For When You Can’t Find Home

The theme for this year’s Humanities Symposium is “Home,” and here at the Center for Public Humanities we have been critically thinking about what home means, both for communities and individuals. As the Humanities Symposium approaches, you will have the chance to hear from our very own Fellows about this subject. Here is a reflection from…

A Borrowed Anguish

The year 1851 marked a monumental change in both the development of American literature and in the abolitionist movement. At the time, slavery was both prevalent and popular, and although the owning of slaves was illegal in many Northern states, economic reasons and greed compelled the passing of the Fugitive Slave Law in 1850. This…

Spaces of Fear

Last night, we heard from author and historian Taylor Branch as he shared “King’s Dream for Justice: Then and Now” for the American Democracy Lecture.  Now, we hear from Messiah College student, Arion, who offers a reflection on the lasting impact racism and segregation has had on our own city of Harrisburg.  With the growth…

A Tribute to Jim Weedon

I first met Jim Weedon in the Fall of 2014, on the front porch of his home in Harrisburg, PA. Jean Corey and I had driven there that afternoon to talk with him about his experience as a member of the 1954 Eastern Negro League Baseball Team, The Harrisburg Giants. I had been feeling anxious…

Welcoming Difference

On April 4th, I joined a small group of Messiah students, and alumni in attending the Sixth Annual Freedom Seder at Beth El Temple in Harrisburg. The topic of this year’s event was immigration, and the refugee crisis, focusing on how the three major monotheistic world religions of Christianity, Judaism, and Islam, are called to…

Sweat and Sanctification

Mitakuye Oyasin – all my relations. In this land of free speech, there are millions of voices. As the lyrics of our national anthem float through the air of athletic stadiums across the country, some athletes make their voice heard as they silently take a knee. When the game is over, the Internet, television, and…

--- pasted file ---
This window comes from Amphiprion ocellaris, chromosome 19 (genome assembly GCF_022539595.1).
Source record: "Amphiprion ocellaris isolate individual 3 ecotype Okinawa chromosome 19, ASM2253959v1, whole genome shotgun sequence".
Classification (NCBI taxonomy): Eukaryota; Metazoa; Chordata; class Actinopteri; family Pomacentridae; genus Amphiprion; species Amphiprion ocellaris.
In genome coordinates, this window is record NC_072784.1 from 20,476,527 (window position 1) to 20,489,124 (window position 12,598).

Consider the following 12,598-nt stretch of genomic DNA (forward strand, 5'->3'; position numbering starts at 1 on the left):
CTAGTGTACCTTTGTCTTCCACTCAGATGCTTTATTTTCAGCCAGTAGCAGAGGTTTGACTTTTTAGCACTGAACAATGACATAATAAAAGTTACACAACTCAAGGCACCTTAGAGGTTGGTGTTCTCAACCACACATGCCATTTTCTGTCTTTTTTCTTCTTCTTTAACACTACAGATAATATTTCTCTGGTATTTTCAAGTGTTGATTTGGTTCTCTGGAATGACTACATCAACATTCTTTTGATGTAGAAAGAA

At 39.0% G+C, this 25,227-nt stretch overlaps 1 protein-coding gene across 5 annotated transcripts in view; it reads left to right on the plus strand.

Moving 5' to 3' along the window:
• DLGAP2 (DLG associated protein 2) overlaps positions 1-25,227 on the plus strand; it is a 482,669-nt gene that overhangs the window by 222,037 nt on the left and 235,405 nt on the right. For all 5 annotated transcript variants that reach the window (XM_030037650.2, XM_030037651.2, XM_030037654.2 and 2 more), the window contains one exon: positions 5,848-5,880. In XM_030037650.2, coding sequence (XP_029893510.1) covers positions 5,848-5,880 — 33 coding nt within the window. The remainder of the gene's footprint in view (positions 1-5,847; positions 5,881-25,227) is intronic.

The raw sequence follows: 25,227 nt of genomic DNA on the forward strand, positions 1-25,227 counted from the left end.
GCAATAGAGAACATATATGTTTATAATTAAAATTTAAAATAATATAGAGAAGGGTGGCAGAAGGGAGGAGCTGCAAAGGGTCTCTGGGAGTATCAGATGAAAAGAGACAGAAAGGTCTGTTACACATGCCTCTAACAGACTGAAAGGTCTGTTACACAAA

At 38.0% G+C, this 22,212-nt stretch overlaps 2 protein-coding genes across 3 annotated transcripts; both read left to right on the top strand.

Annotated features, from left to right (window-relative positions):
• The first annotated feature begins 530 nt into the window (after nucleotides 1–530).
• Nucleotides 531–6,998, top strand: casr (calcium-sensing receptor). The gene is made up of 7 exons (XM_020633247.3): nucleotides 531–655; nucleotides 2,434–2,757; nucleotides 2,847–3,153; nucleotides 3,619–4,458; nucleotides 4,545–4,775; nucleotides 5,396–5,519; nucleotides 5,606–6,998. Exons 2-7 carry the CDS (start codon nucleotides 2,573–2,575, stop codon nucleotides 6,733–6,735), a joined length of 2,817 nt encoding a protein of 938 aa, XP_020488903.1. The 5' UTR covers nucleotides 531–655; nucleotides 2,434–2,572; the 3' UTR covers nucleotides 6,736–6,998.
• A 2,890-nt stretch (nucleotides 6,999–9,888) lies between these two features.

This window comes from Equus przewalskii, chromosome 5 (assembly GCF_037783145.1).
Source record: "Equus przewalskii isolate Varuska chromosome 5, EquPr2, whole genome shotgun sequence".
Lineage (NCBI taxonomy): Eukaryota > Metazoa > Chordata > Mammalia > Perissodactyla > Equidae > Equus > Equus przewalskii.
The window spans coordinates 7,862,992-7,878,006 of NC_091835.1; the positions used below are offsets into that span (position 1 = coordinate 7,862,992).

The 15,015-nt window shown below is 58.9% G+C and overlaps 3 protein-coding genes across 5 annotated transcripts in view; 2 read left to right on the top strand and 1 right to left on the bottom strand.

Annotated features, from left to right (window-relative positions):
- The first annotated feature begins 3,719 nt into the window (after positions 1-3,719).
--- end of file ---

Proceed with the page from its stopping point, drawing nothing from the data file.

Color and Canvas: Finding Unexpected Voices in Public Art

This spring I had the chance to take a road trip to Portland, ME, and spend a day moseying around the city.  Wandering up and down Congress Street, a modern building with large glass panels hanging over the front doors caught my eye. Frosted text covered the windows: “مكتبة.”  “Bibliothèque.”  “Library.” Intrigued, my friend and…

Those “Unspeakable Hats”

My family’s Facebook Messenger chat has been pretty active lately.  We used to only use it to send each other New England Patriots memes, but more recently, our discussions have centered on articles about politics and protest.  We debate the new president’s drastic executive orders—my sister and I disapproving, my parents more willing to reserve…

Four Reflections on the 2016 Election

Ryan Gephart: It’s hard to put into words all of the emotions I have felt over the last week. I have lost a lot of sleep over all the hateful rhetoric I have seen thrown around, and often justified in Donald Trump’s name. “If our president can say these things, then so can we,” the…

Pondering Policy Post-Election Day

Choosing the next leader of our nation was not the only issue decided upon last week. I regret to inform those of you who aren’t already aware, but several states, including California, Oklahoma, and Nebraska, chose by referendum to either retain or reinstate capital punishment. The death penalty is one of those contentious issues that…

Gracious Communication: Conversing with Ta Nehisi Coates

“White supremacy does not contradict American democracy—it birthed it, nurtured it, and financed it. That is our heritage.” These are just of a few of the contentious words Ta Nehisi Coates has penned during his time as a national correspondent at The Atlantic. For those of us raised on the idea of “American exceptionalism,” Coates’…

American Disenchantment and the Psychology of Patriotism

In this era of polarized political discourse and deadlocked Congresses, the fight to define the United States has become increasingly divided between nostalgia and reform.  Both views are the same sides of one coin: American patriotism.  We love our country and we want what is best for it.  That’s good, right?   But when does…